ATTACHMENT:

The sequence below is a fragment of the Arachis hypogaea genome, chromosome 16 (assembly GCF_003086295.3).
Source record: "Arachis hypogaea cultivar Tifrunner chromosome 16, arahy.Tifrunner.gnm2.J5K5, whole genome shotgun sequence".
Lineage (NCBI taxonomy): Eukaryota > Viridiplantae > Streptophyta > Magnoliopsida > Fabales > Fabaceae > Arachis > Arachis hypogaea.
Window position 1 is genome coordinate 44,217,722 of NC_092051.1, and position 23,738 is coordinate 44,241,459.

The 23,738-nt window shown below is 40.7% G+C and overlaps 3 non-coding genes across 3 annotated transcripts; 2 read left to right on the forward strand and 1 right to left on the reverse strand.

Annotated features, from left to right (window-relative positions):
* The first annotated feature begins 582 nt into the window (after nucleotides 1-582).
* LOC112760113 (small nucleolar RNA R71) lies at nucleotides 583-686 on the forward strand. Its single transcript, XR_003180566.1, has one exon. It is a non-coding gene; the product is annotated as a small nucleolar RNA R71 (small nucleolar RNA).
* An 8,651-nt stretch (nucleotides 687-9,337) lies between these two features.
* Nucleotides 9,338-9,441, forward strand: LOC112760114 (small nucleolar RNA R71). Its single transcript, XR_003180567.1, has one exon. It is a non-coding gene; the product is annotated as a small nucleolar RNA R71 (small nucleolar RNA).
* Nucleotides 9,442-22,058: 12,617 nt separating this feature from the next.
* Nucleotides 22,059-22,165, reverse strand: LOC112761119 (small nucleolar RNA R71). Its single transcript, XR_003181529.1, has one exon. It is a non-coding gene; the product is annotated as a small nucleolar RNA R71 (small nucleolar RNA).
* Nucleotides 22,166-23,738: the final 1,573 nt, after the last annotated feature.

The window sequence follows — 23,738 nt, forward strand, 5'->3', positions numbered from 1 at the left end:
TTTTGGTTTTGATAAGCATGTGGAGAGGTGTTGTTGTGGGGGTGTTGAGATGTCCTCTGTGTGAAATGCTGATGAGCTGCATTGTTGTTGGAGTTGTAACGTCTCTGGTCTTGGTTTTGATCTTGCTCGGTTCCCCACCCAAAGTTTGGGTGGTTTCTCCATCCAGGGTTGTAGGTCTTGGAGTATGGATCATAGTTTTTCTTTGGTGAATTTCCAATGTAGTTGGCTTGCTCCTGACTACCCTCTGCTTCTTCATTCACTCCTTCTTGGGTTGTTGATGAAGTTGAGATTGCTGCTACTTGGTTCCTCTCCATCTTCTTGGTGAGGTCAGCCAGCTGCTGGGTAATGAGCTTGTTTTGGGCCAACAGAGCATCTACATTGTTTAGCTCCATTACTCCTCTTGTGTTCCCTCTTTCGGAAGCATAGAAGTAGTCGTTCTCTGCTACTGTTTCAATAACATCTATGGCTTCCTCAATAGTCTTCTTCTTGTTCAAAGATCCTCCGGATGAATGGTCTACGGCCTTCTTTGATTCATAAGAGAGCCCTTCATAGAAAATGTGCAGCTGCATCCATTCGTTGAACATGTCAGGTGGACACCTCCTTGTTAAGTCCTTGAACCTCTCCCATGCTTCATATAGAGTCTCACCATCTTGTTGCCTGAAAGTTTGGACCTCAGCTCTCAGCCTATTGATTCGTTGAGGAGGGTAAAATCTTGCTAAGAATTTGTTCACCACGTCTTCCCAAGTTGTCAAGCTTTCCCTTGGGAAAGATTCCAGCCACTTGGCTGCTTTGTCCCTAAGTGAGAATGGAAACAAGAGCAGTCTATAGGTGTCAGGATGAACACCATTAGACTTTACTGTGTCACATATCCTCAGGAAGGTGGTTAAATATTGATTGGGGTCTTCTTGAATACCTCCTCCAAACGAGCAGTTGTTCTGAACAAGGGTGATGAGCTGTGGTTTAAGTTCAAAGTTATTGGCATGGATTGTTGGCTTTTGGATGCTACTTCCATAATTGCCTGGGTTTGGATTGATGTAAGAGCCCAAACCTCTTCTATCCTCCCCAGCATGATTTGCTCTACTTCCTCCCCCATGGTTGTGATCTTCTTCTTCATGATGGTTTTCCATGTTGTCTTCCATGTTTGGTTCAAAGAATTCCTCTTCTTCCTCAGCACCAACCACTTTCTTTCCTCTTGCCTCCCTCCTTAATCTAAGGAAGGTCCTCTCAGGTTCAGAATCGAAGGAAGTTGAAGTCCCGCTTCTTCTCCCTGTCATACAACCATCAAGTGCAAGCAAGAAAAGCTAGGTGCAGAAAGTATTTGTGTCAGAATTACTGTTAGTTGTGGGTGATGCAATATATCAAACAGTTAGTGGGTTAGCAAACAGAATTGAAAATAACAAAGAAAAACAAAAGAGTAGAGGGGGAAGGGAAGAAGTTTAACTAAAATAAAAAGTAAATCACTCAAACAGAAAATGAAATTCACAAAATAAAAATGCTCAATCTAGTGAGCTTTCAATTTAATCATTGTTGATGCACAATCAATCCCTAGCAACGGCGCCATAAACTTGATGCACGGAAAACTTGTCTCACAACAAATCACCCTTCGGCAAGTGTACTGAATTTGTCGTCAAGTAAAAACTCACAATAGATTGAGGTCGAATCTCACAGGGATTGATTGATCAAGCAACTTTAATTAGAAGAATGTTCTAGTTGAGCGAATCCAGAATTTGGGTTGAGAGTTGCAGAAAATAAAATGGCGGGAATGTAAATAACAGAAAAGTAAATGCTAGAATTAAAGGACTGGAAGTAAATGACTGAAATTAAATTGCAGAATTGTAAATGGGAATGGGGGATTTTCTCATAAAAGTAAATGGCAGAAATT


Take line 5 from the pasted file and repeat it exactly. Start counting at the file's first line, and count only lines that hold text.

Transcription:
The 23,738-nt window shown below is 40.7% G+C and overlaps 3 non-coding genes across 3 annotated transcripts; 2 read left to right on the forward strand and 1 right to left on the reverse strand.